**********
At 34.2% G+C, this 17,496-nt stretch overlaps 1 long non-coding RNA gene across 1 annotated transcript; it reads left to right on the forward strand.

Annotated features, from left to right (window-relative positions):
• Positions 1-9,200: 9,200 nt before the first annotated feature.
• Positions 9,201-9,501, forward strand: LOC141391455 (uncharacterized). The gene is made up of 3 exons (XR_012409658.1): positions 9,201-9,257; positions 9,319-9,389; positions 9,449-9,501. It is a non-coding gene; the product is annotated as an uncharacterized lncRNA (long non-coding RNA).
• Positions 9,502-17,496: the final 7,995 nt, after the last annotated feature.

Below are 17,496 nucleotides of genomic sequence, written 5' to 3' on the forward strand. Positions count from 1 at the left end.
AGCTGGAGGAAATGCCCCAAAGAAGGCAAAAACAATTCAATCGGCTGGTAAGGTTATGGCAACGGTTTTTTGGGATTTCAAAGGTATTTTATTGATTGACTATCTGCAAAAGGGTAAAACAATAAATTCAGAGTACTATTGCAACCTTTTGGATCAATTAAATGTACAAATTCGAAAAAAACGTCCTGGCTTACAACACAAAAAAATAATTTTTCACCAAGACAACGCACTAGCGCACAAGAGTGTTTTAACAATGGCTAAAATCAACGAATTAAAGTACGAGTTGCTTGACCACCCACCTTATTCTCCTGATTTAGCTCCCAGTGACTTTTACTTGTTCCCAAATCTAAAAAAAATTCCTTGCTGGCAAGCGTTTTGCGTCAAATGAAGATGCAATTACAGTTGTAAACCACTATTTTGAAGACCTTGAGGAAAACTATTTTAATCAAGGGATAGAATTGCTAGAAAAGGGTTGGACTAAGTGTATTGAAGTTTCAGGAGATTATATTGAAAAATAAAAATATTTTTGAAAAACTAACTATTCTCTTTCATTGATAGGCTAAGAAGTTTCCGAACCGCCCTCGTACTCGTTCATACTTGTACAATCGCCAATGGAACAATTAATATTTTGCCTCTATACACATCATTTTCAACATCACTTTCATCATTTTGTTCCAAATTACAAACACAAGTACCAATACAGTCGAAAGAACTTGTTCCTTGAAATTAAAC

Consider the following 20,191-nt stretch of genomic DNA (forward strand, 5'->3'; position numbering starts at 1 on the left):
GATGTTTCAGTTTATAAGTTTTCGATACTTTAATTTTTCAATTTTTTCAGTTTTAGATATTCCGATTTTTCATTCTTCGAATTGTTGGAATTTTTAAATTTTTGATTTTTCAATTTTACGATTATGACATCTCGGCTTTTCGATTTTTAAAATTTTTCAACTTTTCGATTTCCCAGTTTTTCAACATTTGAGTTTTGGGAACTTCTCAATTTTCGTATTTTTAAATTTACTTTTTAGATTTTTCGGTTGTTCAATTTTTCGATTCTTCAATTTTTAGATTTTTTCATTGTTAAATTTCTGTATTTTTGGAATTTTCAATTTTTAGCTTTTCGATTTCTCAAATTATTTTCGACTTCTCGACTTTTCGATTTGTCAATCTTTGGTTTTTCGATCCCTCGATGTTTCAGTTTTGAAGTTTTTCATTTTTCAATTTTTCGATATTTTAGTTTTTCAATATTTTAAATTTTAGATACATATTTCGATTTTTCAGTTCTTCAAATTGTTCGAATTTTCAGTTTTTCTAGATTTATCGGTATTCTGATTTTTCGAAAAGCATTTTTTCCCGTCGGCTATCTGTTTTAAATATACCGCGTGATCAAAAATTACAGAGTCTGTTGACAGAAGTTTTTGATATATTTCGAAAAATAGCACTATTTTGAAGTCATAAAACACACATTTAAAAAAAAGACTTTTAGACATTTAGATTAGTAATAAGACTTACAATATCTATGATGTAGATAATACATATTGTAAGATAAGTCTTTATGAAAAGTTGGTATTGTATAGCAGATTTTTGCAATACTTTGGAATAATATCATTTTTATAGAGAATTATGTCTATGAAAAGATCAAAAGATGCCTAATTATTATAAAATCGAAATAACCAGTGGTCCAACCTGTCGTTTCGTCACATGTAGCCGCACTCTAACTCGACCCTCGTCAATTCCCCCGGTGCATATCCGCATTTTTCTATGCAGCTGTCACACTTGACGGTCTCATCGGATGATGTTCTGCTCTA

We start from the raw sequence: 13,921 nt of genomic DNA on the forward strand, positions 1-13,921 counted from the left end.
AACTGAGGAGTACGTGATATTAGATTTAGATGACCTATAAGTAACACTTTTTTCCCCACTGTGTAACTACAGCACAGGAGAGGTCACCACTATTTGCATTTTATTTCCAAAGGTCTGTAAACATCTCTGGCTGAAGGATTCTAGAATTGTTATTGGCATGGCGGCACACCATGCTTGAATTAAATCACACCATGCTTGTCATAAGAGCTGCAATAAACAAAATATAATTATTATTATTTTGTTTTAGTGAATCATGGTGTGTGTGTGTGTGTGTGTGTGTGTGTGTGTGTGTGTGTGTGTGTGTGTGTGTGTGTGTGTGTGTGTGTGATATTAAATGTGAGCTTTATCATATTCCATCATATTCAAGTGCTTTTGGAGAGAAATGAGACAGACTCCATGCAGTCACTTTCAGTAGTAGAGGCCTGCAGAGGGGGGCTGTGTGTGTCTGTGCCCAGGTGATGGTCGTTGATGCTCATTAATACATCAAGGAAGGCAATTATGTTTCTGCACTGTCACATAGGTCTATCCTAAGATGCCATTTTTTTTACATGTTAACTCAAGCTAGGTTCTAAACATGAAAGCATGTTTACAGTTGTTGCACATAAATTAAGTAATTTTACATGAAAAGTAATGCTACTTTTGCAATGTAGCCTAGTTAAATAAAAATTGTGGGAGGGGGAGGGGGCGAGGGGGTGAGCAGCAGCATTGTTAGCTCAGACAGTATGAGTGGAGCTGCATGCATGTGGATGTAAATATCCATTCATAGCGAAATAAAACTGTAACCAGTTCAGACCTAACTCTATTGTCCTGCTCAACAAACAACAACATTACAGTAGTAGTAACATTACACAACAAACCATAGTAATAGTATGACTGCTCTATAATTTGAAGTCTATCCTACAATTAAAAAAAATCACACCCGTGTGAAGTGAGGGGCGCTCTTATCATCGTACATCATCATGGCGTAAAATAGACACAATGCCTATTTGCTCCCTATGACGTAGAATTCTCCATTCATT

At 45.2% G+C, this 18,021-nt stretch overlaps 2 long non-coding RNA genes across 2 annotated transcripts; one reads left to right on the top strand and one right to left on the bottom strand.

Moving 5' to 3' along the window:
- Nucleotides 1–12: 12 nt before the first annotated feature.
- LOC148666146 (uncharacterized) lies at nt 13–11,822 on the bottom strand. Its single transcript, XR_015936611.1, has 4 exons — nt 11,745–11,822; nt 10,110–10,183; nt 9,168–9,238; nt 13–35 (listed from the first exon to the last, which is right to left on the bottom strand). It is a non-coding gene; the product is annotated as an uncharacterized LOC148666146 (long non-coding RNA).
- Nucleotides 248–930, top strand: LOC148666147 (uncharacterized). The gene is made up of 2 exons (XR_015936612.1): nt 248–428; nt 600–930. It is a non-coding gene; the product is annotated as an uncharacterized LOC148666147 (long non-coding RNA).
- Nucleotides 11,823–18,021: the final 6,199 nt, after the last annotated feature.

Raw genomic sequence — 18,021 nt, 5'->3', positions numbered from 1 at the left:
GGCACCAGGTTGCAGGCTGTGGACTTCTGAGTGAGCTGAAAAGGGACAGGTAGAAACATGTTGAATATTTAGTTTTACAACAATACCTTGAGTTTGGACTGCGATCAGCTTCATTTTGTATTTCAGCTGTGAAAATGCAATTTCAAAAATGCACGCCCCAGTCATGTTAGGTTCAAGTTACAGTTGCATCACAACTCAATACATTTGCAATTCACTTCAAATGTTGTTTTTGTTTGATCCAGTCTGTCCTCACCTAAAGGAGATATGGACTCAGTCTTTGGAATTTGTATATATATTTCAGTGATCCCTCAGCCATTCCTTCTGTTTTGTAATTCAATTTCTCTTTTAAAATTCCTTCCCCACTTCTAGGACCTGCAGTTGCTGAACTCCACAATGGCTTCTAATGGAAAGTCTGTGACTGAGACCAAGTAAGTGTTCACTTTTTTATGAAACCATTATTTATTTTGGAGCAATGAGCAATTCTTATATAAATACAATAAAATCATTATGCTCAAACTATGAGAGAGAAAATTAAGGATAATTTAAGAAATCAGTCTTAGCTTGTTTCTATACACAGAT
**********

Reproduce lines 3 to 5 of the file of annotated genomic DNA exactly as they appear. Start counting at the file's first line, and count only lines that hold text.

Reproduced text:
• Positions 1-9,200: 9,200 nt before the first annotated feature.
• Positions 9,201-9,501, forward strand: LOC141391455 (uncharacterized). The gene is made up of 3 exons (XR_012409658.1): positions 9,201-9,257; positions 9,319-9,389; positions 9,449-9,501. It is a non-coding gene; the product is annotated as an uncharacterized lncRNA (long non-coding RNA).
• Positions 9,502-17,496: the final 7,995 nt, after the last annotated feature.